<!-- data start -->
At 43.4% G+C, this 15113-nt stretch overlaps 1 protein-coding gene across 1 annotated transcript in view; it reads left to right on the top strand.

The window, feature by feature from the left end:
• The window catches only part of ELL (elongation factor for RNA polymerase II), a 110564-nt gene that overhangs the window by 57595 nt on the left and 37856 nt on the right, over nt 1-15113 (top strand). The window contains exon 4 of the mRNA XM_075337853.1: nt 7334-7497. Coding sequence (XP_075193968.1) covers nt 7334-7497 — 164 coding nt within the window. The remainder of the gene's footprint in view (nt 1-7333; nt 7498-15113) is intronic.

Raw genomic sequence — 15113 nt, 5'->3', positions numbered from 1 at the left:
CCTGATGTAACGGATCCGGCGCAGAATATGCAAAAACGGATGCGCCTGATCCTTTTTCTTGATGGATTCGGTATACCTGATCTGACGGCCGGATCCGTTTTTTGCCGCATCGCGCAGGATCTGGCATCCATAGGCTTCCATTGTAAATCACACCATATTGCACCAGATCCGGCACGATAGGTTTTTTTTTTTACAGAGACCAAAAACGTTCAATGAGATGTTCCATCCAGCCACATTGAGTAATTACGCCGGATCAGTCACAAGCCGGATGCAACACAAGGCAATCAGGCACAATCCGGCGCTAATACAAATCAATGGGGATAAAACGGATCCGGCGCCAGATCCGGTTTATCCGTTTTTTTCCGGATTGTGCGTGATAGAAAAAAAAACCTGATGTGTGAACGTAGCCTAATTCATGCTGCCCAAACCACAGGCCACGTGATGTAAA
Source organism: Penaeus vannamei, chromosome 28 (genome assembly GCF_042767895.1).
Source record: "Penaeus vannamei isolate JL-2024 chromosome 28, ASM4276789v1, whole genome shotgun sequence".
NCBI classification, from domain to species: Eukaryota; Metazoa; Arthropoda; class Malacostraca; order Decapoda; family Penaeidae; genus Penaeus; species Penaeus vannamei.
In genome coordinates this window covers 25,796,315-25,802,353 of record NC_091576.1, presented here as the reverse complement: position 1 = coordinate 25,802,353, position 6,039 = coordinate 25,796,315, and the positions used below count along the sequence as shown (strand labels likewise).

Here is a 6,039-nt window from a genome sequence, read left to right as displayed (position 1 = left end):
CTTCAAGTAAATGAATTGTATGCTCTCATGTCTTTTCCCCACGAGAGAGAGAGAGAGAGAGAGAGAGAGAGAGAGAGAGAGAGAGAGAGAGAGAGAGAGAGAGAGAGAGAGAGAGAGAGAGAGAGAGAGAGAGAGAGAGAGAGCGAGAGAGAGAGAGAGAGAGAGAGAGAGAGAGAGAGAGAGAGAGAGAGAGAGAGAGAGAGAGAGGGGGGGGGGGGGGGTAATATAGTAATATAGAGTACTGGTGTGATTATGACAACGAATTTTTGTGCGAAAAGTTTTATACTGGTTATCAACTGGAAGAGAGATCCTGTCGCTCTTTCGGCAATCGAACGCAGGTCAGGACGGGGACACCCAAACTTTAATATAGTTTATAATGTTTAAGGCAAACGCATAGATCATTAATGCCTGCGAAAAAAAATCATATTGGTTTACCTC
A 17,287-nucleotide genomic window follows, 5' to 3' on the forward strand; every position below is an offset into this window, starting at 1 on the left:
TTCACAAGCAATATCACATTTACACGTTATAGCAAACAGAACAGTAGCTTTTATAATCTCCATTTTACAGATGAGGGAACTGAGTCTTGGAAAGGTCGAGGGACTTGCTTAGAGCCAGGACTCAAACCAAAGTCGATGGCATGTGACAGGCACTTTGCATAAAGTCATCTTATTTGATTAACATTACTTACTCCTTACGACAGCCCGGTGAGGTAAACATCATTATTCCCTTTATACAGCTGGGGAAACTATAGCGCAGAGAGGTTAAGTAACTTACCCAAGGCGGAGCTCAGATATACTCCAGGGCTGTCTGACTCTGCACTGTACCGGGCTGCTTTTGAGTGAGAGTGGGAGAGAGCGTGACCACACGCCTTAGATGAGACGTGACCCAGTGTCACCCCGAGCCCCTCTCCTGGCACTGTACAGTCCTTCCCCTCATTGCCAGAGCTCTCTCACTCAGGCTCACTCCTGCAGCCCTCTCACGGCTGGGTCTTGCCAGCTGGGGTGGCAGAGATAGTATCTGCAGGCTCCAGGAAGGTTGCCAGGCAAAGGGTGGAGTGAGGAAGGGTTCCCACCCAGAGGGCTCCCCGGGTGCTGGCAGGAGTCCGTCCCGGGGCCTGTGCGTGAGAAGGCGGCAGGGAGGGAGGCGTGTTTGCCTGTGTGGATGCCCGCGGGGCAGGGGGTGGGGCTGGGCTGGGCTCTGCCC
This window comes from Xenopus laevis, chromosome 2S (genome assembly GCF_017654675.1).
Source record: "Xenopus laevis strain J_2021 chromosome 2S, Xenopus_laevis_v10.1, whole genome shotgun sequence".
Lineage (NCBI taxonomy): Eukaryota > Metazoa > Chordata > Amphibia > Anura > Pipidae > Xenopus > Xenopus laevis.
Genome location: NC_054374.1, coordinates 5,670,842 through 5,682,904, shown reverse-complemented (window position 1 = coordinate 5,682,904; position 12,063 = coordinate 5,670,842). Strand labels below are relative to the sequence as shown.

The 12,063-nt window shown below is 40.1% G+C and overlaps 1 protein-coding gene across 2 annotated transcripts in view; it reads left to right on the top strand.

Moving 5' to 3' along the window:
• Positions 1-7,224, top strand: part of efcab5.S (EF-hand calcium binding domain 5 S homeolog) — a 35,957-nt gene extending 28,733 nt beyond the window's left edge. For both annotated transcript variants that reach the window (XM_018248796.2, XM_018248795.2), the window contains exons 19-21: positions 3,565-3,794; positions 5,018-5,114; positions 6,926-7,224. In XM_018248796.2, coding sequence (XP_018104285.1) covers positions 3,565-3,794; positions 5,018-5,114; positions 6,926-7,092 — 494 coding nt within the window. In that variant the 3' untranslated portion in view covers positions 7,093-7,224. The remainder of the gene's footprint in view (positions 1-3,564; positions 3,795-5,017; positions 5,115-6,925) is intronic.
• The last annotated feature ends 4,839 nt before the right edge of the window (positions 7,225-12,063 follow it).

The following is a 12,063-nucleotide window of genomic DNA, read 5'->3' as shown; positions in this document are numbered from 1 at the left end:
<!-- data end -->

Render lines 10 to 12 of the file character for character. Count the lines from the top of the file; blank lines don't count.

Here is a 6,039-nt window from a genome sequence, read left to right as displayed (position 1 = left end):
CTTCAAGTAAATGAATTGTATGCTCTCATGTCTTTTCCCCACGAGAGAGAGAGAGAGAGAGAGAGAGAGAGAGAGAGAGAGAGAGAGAGAGAGAGAGAGAGAGAGAGAGAGAGAGAGAGAGAGAGAGAGAGAGAGAGAGAGAGCGAGAGAGAGAGAGAGAGAGAGAGAGAGAGAGAGAGAGAGAGAGAGAGAGAGAGAGAGAGAGAGGGGGGGGGGGGGGGTAATATAGTAATATAGAGTACTGGTGTGATTATGACAACGAATTTTTGTGCGAAAAGTTTTATACTGGTTATCAACTGGAAGAGAGATCCTGTCGCTCTTTCGGCAATCGAACGCAGGTCAGGACGGGGACACCCAAACTTTAATATAGTTTATAATGTTTAAGGCAAACGCATAGATCATTAATGCCTGCGAAAAAAAATCATATTGGTTTACCTC
A 17,287-nucleotide genomic window follows, 5' to 3' on the forward strand; every position below is an offset into this window, starting at 1 on the left: